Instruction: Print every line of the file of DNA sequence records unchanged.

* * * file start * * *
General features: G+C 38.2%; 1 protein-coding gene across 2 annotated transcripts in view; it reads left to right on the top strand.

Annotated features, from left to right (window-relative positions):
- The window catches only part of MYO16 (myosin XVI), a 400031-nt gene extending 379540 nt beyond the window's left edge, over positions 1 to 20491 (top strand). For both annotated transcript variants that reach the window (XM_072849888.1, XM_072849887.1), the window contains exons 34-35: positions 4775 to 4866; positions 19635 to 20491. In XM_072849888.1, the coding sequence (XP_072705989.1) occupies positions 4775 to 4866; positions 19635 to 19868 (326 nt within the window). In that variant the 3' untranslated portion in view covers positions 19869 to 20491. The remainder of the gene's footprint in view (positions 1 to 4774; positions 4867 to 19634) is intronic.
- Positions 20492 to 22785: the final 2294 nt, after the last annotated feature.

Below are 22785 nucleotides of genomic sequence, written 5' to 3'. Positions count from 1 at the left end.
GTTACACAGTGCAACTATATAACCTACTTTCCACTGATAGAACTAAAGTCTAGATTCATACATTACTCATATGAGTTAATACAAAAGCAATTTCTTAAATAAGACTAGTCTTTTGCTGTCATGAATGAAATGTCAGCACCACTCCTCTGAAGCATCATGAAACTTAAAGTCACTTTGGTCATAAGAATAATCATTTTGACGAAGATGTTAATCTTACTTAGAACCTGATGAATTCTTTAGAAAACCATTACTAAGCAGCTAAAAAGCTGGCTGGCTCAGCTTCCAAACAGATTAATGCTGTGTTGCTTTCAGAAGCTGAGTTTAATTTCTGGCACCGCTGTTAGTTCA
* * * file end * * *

General features: G+C 38.2%; 1 protein-coding gene across 2 annotated transcripts in view; it reads left to right on the top strand.

Annotated features, from left to right (window-relative positions):
- The window catches only part of MYO16 (myosin XVI), a 400031-nt gene extending 379540 nt beyond the window's left edge, over positions 1 to 20491 (top strand). For both annotated transcript variants that reach the window (XM_072849888.1, XM_072849887.1), the window contains exons 34-35: positions 4775 to 4866; positions 19635 to 20491. In XM_072849888.1, the coding sequence (XP_072705989.1) occupies positions 4775 to 4866; positions 19635 to 19868 (326 nt within the window). In that variant the 3' untranslated portion in view covers positions 19869 to 20491. The remainder of the gene's footprint in view (positions 1 to 4774; positions 4867 to 19634) is intronic.
- Positions 20492 to 22785: the final 2294 nt, after the last annotated feature.

Below are 22785 nucleotides of genomic sequence, written 5' to 3'. Positions count from 1 at the left end.
GTTACACAGTGCAACTATATAACCTACTTTCCACTGATAGAACTAAAGTCTAGATTCATACATTACTCATATGAGTTAATACAAAAGCAATTTCTTAAATAAGACTAGTCTTTTGCTGTCATGAATGAAATGTCAGCACCACTCCTCTGAAGCATCATGAAACTTAAAGTCACTTTGGTCATAAGAATAATCATTTTGACGAAGATGTTAATCTTACTTAGAACCTGATGAATTCTTTAGAAAACCATTACTAAGCAGCTAAAAAGCTGGCTGGCTCAGCTTCCAAACAGATTAATGCTGTGTTGCTTTCAGAAGCTGAGTTTAATTTCTGGCACCGCTGTTAGTTCA